Maintenance of the route is split between NYSDOT, the New York State Thruway Authority (NYSTA), and Erie County. All but the northernmost 0.02 miles (0.03 km) of the portion of the route that overlaps with I-190 is maintained by NYSTA. The two county-maintained sections extend from exit 20B to Grand Island Boulevard on Grand Island and from exit 15 to Grand Island Boulevard in Tonawanda, where NY 324 utilizes small portions of the county-owned Long Road and Kenmore Avenue, respectively. The remainder of NY 324 is maintained by NYSDOT.[6][7]

From I-190 exit 20, NY 324 runs in a more southeasterly direction, serving as the main commercial strip on Grand Island, before it overlaps I-190 in order to cross the Niagara River. It parts company with the Interstate Highway on the other side of the river at exit 15, where it turns north to parallel I-190 on Kenmore Avenue. After 250 yards (229 m), it veers east onto Tonawanda's portion of Grand Island Boulevard for 0.5 miles (0.8 km) to a junction with Sheridan Drive. The latter carries NY 325, a 1.42-mile (2.29 km) route that begins at NY 266 on the banks of the Niagara and passes through a commercial and industrial area of the town of Tonawanda. NY 324 takes on the Sheridan Drive name here and assumes a more due easterly course across northern Erie County. Though the street is signed as a state highway on both NY 324 and NY 325, most residents simply refer to this road by its local name.[3][5]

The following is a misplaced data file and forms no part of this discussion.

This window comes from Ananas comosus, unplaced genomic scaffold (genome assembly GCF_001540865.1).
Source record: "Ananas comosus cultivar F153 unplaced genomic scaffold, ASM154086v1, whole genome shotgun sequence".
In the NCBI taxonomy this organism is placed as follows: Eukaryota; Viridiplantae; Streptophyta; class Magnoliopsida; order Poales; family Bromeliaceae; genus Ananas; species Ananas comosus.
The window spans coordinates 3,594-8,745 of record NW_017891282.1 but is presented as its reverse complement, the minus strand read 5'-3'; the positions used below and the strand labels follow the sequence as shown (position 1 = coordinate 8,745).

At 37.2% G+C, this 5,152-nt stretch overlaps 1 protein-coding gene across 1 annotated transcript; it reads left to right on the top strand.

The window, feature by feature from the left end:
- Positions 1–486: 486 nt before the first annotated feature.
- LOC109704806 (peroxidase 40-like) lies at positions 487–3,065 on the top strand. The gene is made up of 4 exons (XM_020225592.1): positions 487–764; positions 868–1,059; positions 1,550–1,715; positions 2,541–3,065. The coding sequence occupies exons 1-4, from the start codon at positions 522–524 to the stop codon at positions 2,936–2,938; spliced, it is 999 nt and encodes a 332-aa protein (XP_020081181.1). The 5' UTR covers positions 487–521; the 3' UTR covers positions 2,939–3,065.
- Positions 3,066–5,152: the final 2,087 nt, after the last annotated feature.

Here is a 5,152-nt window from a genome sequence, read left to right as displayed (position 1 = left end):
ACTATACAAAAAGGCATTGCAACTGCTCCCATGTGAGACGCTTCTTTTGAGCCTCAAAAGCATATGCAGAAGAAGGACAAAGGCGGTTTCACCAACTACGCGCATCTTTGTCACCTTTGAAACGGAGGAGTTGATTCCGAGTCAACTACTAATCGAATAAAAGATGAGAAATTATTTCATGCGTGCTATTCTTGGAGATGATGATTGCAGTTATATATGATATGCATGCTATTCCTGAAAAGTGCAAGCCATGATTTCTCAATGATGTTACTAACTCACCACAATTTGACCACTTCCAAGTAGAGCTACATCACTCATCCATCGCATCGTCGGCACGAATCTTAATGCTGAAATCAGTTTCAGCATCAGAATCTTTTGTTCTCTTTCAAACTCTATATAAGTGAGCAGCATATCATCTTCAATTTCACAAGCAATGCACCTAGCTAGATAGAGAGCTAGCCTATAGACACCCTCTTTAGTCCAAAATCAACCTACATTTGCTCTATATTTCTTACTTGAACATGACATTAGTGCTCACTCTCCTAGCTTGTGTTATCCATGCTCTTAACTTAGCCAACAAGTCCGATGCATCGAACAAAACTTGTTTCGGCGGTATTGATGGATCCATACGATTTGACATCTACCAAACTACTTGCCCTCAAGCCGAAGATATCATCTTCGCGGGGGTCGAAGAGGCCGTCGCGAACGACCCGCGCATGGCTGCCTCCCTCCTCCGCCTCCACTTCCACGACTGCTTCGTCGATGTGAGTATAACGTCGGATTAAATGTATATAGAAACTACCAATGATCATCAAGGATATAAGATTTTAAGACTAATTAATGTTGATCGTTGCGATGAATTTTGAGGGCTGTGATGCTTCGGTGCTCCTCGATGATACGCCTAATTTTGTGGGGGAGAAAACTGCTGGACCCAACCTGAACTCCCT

NY 324 approaching NY 277 in Amherst

Through much of this portion, the road is divided, with a tree-lined median strip. Businesses, both local and national, line both sides of the road and traffic is heavy. It crosses some other major strips such as Niagara Falls Boulevard (U.S. Route 62 or US 62), a major contributor to traffic on Sheridan due to the proximity of the Boulevard Mall, and Millersport Highway (NY 263), which feeds the Amherst campus of the University at Buffalo. In Amherst it meets the Youngmann Expressway (I-290) where NY 240 (Harlem Road), reaches its northern end. Past the Youngmann development abates, green returns to the roadside and the median ends, although the road remains four-lane and high-volume. There is another pocket of development around the Wegmans supermarket north of Williamsville, which has seen some rapid growth in the last few years.[5]